Last week we attended Insomni'Hack 2011, where our Crypto Girl (Axelle Apvrille) presented on mobile phone threats. Debriefing of the conference may be found here and there. Both blog authors highlighted the main goal of Axelle's talk, which was to raise awareness about existing threats on smartphones.
Mobile phones had already been targeted for a long time (by application sending sms for instance) but since recently (approximately one year) it has been hit by more advanced attacks - probably with the help of cybercriminal organizations.
Their goal is to earn money quickly and for this purpose, they develop a botnet-like infrastructure much like in the PC world, the goal being to dispose of an army of zombie phones. The examples of this trend are Android/Geinimi and Android/DroidDream with their standard features:
With such botnets at disposal, cybercriminals can potentially sell 'underground' services like sms spam, silent application install (pay-per-install), 'click jacking', Black SEO and other 'non ethical' lucrative business. Of course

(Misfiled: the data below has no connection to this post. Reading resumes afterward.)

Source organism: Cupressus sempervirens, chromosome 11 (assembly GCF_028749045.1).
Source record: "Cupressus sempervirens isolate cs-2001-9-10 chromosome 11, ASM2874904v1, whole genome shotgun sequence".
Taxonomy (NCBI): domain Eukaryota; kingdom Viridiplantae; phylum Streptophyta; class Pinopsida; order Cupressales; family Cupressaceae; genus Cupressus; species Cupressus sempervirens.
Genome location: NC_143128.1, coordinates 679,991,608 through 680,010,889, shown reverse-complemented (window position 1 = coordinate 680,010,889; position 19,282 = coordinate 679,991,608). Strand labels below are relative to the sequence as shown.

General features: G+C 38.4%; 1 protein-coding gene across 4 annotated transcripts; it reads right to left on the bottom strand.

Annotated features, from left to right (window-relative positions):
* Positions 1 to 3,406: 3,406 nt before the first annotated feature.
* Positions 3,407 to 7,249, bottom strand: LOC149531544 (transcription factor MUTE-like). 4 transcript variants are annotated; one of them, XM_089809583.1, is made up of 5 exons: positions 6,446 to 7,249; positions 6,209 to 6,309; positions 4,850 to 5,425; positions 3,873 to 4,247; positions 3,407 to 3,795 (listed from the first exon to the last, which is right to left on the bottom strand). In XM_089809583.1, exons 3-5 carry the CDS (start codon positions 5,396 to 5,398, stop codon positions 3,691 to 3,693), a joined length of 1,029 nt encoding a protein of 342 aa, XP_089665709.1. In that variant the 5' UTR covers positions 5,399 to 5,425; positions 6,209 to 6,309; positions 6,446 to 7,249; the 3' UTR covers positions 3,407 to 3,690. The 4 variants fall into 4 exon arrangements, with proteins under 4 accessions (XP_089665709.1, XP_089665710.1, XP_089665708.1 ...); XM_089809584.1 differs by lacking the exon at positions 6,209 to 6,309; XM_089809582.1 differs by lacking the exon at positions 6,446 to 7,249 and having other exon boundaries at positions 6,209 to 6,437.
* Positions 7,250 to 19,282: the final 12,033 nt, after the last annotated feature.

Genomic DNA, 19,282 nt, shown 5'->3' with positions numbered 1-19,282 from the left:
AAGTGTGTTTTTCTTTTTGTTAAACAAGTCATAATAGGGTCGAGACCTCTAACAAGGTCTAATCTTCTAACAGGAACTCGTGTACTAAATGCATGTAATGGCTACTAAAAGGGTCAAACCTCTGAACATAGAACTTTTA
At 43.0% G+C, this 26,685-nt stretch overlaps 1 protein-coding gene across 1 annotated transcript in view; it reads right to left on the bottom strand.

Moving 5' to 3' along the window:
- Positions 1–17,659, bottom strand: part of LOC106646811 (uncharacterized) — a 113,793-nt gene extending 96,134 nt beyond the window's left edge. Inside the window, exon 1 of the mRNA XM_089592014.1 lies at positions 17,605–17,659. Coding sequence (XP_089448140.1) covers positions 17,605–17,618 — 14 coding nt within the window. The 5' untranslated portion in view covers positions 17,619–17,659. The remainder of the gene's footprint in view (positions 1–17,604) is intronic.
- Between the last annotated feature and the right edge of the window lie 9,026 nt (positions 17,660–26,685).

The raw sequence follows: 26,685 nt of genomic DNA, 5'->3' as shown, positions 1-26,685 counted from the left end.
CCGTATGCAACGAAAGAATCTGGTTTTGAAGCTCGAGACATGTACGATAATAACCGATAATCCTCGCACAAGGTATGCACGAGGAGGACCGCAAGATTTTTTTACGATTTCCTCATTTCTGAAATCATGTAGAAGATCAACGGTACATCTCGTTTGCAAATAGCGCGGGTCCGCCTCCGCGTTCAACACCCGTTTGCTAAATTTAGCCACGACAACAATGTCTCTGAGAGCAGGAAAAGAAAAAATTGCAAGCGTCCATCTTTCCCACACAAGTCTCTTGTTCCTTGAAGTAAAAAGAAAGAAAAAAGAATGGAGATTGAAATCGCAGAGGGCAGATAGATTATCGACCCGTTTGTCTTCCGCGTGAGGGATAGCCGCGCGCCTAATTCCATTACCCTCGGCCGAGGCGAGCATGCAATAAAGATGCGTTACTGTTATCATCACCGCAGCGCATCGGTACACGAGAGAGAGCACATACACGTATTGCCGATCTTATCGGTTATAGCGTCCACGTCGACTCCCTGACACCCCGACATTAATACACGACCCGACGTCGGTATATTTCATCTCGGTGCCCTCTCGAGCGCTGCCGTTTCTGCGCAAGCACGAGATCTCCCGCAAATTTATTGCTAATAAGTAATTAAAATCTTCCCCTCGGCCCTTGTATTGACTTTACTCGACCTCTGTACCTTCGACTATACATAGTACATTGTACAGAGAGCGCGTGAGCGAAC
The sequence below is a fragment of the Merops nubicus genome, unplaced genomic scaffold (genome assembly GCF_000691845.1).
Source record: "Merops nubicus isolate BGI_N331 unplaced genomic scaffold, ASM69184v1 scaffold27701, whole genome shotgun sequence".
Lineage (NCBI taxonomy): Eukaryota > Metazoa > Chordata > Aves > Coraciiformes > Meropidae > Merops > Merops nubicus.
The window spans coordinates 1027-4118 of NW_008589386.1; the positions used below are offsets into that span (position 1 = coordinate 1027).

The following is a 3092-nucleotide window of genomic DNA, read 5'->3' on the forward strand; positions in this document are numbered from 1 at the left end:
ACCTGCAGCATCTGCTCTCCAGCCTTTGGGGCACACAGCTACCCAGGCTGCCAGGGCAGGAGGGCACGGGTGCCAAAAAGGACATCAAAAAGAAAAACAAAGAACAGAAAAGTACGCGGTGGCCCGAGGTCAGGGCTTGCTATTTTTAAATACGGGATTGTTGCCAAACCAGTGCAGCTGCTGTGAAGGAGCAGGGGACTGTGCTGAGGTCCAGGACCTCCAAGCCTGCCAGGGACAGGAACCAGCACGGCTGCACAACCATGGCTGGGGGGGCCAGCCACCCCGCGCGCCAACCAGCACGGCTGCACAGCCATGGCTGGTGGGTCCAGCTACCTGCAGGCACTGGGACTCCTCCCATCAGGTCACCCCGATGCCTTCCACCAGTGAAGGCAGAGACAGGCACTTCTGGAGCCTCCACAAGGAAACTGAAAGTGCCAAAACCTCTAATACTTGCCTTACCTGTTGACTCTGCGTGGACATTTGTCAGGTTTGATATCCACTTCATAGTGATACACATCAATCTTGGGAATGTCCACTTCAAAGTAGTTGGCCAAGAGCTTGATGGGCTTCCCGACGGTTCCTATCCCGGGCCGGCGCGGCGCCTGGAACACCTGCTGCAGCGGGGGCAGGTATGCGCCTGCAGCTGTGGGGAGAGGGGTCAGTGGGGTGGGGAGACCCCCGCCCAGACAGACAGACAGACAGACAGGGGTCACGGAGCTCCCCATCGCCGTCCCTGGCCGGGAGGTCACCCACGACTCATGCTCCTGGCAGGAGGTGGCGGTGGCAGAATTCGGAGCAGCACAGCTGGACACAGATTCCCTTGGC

Extra charges will end up on the infected user's monthly bill :( .
On my side I designed and implemented a challenge for the competition. It is based on Symbian OS and the main goal is to practice some 'static reversing' on the sample.
This will allow you to extract a secret sentence. At this time (waiting confirmation from SCRT.CH), it seems that nobody has solved the challenge during the event (6PM to 1AM).
From my point of view I think this is due to several factors:
It is difficult to understand the SIS file format or ARM instructions without some help (internet not available during the challenge to the staff's great displeasure)
No specific tools was provided like a sis file explorer or extractor (my fault)
I am a 'n00b' of challenge writing, so probably I used to much stages/steps for the time that the challengers had
Already more than 30 challenges available
Everything will be (un)confirmed by the feedback of competitors (don't hesitate to post 'useful' comments on it).
-- the Reverse naM